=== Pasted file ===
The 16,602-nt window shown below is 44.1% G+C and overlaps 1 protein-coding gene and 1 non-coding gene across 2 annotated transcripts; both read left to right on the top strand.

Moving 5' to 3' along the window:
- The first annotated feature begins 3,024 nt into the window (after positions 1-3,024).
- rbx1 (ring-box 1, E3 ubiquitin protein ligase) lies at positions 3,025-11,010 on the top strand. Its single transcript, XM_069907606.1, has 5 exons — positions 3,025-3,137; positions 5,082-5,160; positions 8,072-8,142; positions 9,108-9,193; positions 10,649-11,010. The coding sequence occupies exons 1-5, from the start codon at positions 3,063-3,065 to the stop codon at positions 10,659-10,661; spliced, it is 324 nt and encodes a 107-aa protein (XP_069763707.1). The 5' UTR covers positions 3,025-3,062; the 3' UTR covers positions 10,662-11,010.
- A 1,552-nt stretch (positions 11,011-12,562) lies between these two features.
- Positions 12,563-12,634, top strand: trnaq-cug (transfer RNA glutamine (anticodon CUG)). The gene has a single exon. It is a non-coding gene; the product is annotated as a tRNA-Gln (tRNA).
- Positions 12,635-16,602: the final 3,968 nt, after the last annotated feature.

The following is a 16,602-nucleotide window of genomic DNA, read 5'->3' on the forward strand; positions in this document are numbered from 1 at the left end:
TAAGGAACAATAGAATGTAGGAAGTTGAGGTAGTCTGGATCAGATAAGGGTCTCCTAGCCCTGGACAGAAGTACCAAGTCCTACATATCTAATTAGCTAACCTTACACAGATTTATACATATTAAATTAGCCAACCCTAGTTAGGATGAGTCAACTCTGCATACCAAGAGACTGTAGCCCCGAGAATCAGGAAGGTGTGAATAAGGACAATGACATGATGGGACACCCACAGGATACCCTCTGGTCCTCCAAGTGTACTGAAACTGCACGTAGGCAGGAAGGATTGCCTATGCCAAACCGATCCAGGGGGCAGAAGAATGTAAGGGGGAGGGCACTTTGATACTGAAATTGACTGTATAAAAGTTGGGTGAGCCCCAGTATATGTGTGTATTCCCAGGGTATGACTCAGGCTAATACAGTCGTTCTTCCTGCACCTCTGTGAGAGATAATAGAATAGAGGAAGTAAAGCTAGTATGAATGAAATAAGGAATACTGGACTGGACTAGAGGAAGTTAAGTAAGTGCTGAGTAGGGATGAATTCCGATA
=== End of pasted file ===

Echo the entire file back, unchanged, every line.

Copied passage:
The 16,602-nt window shown below is 44.1% G+C and overlaps 1 protein-coding gene and 1 non-coding gene across 2 annotated transcripts; both read left to right on the top strand.

Moving 5' to 3' along the window:
- The first annotated feature begins 3,024 nt into the window (after positions 1-3,024).
- rbx1 (ring-box 1, E3 ubiquitin protein ligase) lies at positions 3,025-11,010 on the top strand. Its single transcript, XM_069907606.1, has 5 exons — positions 3,025-3,137; positions 5,082-5,160; positions 8,072-8,142; positions 9,108-9,193; positions 10,649-11,010. The coding sequence occupies exons 1-5, from the start codon at positions 3,063-3,065 to the stop codon at positions 10,659-10,661; spliced, it is 324 nt and encodes a 107-aa protein (XP_069763707.1). The 5' UTR covers positions 3,025-3,062; the 3' UTR covers positions 10,662-11,010.
- A 1,552-nt stretch (positions 11,011-12,562) lies between these two features.
- Positions 12,563-12,634, top strand: trnaq-cug (transfer RNA glutamine (anticodon CUG)). The gene has a single exon. It is a non-coding gene; the product is annotated as a tRNA-Gln (tRNA).
- Positions 12,635-16,602: the final 3,968 nt, after the last annotated feature.

The following is a 16,602-nucleotide window of genomic DNA, read 5'->3' on the forward strand; positions in this document are numbered from 1 at the left end:
TAAGGAACAATAGAATGTAGGAAGTTGAGGTAGTCTGGATCAGATAAGGGTCTCCTAGCCCTGGACAGAAGTACCAAGTCCTACATATCTAATTAGCTAACCTTACACAGATTTATACATATTAAATTAGCCAACCCTAGTTAGGATGAGTCAACTCTGCATACCAAGAGACTGTAGCCCCGAGAATCAGGAAGGTGTGAATAAGGACAATGACATGATGGGACACCCACAGGATACCCTCTGGTCCTCCAAGTGTACTGAAACTGCACGTAGGCAGGAAGGATTGCCTATGCCAAACCGATCCAGGGGGCAGAAGAATGTAAGGGGGAGGGCACTTTGATACTGAAATTGACTGTATAAAAGTTGGGTGAGCCCCAGTATATGTGTGTATTCCCAGGGTATGACTCAGGCTAATACAGTCGTTCTTCCTGCACCTCTGTGAGAGATAATAGAATAGAGGAAGTAAAGCTAGTATGAATGAAATAAGGAATACTGGACTGGACTAGAGGAAGTTAAGTAAGTGCTGAGTAGGGATGAATTCCGATA